Easter Sunday was fairly quiet. In the morning the Bahamas Defense Force boarded and inspected several boats anchored in the harbor. We were one of them. The officers were very polite. They checked our passports and our customs and immigrations forms, they examined the boat’s papers, and they looked in all our storage lockers. As his assistant filled out the paperwork, the officer in charge told us he wanted to try and make wine from sea grapes. I had not thought about doing that. To me it would not seem too promising. A sea grape plant is not anything like a grape vine. It is a woody shrub with big leaves that grows near the shore. After they left, Bill and I had a walk on the beach. It was a very nice Easter Day.
After the social scene in Black Point, we decided it was time for a little rest. Monday morning, we sailed the six miles from Black Point to White Point. There is not a thing at White Point except two long sandy beaches and blue water. After we dropped our anchor, Bill decided to go for a swim to make sure the anchor was properly dug in. When he got back onboard, he said we had a remora attached to Irish Eyes. These fish have a suction cup on top of their head that looks like a tennis shoe sole. They attach to larger fish and eat any scraps left over from the big fish’s meals. On occasion they will attach to a boat. We have had them before. I wanted to swim, and I hopped into the water. The Remora attacked me. I guess “attacked” is too strong a word. It swam over three times and tried to attach itself to me. I did not stay in the water long. Later, I read in one of my books that this was common. All one had to do to remove the fish is to slide it forward and pop it off. Yuck!. Not me. Bill got one of his fishing spears and shot at it several times. He did not hit the fish, but he did manage to chase it away.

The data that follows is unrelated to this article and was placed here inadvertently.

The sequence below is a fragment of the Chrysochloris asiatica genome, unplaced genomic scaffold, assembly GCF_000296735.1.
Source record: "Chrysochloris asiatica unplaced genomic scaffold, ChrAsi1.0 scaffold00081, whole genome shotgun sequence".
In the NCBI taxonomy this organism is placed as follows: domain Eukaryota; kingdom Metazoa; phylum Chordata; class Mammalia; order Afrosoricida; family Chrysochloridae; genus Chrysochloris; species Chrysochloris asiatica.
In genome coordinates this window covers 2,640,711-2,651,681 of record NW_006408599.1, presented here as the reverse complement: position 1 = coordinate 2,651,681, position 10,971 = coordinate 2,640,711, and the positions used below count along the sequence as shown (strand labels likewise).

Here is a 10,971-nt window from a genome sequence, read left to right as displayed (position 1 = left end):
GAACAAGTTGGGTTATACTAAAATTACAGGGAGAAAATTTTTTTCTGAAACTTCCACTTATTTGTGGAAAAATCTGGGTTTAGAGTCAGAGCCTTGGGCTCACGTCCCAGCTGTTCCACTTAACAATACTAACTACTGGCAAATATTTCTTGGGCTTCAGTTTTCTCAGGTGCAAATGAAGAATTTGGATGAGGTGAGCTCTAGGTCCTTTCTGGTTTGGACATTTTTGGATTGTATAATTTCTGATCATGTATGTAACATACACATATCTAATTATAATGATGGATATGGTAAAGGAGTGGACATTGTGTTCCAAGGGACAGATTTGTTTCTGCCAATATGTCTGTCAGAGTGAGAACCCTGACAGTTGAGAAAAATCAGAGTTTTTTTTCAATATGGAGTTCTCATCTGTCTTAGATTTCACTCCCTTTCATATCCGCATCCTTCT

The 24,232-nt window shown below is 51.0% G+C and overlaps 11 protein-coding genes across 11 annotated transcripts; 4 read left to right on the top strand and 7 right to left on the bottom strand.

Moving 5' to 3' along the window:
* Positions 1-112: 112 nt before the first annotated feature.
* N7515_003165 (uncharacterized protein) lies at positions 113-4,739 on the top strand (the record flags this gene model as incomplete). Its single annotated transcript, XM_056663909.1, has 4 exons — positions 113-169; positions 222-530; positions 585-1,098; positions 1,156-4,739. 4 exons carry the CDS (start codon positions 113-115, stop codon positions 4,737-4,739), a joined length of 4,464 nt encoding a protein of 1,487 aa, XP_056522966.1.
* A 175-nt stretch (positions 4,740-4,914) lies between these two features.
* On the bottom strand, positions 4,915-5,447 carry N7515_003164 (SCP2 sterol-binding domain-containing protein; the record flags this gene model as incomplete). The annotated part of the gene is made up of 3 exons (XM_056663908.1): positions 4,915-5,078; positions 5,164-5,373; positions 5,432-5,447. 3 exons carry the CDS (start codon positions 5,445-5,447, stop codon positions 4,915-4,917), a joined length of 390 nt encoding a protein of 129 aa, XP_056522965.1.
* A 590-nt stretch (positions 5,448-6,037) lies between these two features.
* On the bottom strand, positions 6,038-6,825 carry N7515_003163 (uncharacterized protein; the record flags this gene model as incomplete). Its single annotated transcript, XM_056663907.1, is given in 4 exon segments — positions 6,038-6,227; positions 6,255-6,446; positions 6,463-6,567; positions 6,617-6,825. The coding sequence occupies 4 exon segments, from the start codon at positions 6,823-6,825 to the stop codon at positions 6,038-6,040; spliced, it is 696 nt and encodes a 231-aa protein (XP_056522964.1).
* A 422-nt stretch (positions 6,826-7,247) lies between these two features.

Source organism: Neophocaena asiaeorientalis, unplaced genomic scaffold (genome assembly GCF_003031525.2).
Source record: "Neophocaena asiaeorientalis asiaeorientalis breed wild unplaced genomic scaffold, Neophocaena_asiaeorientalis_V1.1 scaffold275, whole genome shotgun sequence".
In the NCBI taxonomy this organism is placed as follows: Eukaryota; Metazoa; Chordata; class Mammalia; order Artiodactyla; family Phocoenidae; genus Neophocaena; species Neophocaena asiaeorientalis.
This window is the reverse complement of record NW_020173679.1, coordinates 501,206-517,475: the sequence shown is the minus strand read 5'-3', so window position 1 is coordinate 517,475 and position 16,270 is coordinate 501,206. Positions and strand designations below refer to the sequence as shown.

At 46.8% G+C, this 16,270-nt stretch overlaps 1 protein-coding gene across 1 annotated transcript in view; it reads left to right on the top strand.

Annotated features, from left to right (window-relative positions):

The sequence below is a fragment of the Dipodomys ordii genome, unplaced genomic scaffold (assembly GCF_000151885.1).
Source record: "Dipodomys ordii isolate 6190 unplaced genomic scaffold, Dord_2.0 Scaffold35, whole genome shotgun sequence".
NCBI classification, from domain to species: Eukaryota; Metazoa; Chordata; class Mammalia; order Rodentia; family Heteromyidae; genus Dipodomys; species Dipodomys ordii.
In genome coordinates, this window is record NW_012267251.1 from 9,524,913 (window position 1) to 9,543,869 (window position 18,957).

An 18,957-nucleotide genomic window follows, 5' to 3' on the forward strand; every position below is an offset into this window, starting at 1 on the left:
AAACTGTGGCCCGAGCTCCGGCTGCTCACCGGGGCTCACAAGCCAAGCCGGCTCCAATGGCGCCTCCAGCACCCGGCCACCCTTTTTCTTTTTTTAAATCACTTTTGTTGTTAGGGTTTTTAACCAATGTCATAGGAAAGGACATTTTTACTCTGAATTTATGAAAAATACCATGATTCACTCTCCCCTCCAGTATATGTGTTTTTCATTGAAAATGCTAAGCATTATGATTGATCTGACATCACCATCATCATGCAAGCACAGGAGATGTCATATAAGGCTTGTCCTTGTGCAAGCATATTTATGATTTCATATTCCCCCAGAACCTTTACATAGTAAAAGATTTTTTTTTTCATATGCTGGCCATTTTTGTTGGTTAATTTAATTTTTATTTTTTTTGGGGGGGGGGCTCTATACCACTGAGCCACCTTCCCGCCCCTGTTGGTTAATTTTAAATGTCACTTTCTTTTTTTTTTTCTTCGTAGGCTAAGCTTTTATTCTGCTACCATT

After two days of peace and quiet at White Point, we came back to Black Point because its harbor would offer better protection from the expected south winds. Bill took our trash ashore and filled two water jugs. He ran into Dorothy and Glen of “Dot’s Way” and agreed to meet them for drinks at Scorpio’s. They traveled down the ICW with us nine years ago on our first trip to the Bahamas, and we have frequently seen them in the Bahamas. Dorothy writes a daily email that we sometimes use as a cruising guide. It was fun catching up with them in person again.
We have now moved the boat to Staniel Cay. Julia, Josh, Isabella, and Olivia are due here this afternoon. We have done some shopping and have cleaned the boat. Bill has bottled his beer and carbonated it with his CO2 cylinder. It is not bad at all, sort of dark and hoppy. Bill made beer once while he was in college at his parents’ house. He left the bottles of beer in his mother’s kitchen window. One by one they exploded spewing beer everywhere. I sincerely hope his six one liter bottles of beer do not explode in my little galley kitchen. With company coming the mess would make me cry.
I hope this note finds you well and happy.